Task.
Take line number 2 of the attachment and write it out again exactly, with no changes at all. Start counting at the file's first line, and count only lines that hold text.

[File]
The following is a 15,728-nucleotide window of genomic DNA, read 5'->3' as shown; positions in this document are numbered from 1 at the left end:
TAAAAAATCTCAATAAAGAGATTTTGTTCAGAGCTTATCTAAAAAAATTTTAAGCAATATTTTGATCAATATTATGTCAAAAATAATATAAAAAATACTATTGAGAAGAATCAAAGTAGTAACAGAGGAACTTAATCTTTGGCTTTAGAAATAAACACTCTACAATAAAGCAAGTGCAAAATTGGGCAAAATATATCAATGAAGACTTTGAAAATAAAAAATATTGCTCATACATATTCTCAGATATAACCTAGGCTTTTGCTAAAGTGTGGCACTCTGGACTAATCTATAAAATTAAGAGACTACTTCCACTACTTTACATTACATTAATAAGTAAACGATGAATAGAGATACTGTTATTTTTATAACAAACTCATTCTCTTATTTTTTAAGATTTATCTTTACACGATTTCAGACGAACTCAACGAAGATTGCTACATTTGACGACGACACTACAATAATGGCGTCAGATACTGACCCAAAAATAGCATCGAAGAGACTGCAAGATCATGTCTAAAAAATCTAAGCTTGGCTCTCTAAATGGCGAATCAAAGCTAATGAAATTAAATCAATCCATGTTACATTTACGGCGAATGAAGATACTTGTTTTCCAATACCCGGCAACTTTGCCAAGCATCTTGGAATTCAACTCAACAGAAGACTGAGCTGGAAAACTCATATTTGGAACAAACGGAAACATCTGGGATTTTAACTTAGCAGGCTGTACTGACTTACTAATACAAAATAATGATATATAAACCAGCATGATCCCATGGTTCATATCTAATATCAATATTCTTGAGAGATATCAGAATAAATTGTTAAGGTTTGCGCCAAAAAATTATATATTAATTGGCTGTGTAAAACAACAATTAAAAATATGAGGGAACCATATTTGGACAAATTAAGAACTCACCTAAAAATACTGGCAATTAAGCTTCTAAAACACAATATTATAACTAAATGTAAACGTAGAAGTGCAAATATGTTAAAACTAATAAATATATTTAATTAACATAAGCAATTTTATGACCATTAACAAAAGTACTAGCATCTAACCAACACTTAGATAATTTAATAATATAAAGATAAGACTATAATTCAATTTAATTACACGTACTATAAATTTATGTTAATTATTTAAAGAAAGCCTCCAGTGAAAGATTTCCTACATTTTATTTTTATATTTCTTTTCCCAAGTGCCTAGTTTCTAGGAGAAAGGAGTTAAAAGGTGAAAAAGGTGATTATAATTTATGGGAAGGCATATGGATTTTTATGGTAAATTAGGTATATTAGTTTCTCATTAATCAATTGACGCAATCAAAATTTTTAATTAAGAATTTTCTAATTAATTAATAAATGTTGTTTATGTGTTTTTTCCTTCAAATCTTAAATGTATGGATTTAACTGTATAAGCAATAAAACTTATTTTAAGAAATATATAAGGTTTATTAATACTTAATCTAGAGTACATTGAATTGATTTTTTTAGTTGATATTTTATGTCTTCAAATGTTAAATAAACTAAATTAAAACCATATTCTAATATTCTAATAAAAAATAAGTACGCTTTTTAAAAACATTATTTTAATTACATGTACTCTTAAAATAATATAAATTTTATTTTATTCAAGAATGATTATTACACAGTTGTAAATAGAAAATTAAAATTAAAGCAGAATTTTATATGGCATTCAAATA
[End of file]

TAAAAAATCTCAATAAAGAGATTTTGTTCAGAGCTTATCTAAAAAAATTTTAAGCAATATTTTGATCAATATTATGTCAAAAATAATATAAAAAATACTATTGAGAAGAATCAAAGTAGTAACAGAGGAACTTAATCTTTGGCTTTAGAAATAAACACTCTACAATAAAGCAAGTGCAAAATTGGGCAAAATATATCAATGAAGACTTTGAAAATAAAAAATATTGCTCATACATATTCTCAGATATAACCTAGGCTTTTGCTAAAGTGTGGCACTCTGGACTAATCTATAAAATTAAGAGACTACTTCCACTACTTTACATTACATTAATAAGTAAACGATGAATAGAGATACTGTTATTTTTATAACAAACTCATTCTCTTATTTTTTAAGATTTATCTTTACACGATTTCAGACGAACTCAACGAAGATTGCTACATTTGACGACGACACTACAATAATGGCGTCAGATACTGACCCAAAAATAGCATCGAAGAGACTGCAAGATCATGTCTAAAAAATCTAAGCTTGGCTCTCTAAATGGCGAATCAAAGCTAATGAAATTAAATCAATCCATGTTACATTTACGGCGAATGAAGATACTTGTTTTCCAATACCCGGCAACTTTGCCAAGCATCTTGGAATTCAACTCAACAGAAGACTGAGCTGGAAAACTCATATTTGGAACAAACGGAAACATCTGGGATTTTAACTTAGCAGGCTGTACTGACTTACTAATACAAAATAATGATATATAAACCAGCATGATCCCATGGTTCATATCTAATATCAATATTCTTGAGAGATATCAGAATAAATTGTTAAGGTTTGCGCCAAAAAATTATATATTAATTGGCTGTGTAAAACAACAATTAAAAATATGAGGGAACCATATTTGGACAAATTAAGAACTCACCTAAAAATACTGGCAATTAAGCTTCTAAAACACAATATTATAACTAAATGTAAACGTAGAAGTGCAAATATGTTAAAACTAATAAATATATTTAATTAACATAAGCAATTTTATGACCATTAACAAAAGTACTAGCATCTAACCAACACTTAGATAATTTAATAATATAAAGATAAGACTATAATTCAATTTAATTACACGTACTATAAATTTATGTTAATTATTTAAAGAAAGCCTCCAGTGAAAGATTTCCTACATTTTATTTTTATATTTCTTTTCCCAAGTGCCTAGTTTCTAGGAGAAAGGAGTTAAAAGGTGAAAAAGGTGATTATAATTTATGGGAAGGCATATGGATTTTTATGGTAAATTAGGTATATTAGTTTCTCATTAATCAATTGACGCAATCAAAATTTTTAATTAAGAATTTTCTAATTAATTAATAAATGTTGTTTATGTGTTTTTTCCTTCAAATCTTAAATGTATGGATTTAACTGTATAAGCAATAAAACTTATTTTAAGAAATATATAAGGTTTATTAATACTTAATCTAGAGTACATTGAATTGATTTTTTTAGTTGATATTTTATGTCTTCAAATGTTAAATAAACTAAATTAAAACCATATTCTAATATTCTAATAAAAAATAAGTACGCTTTTTAAAAACATTATTTTAATTACATGTACTCTTAAAATAATATAAATTTTATTTTATTCAAGAATGATTATTACACAGTTGTAAATAGAAAATTAAAATTAAAGCAGAATTTTATATGGCATTCAAATA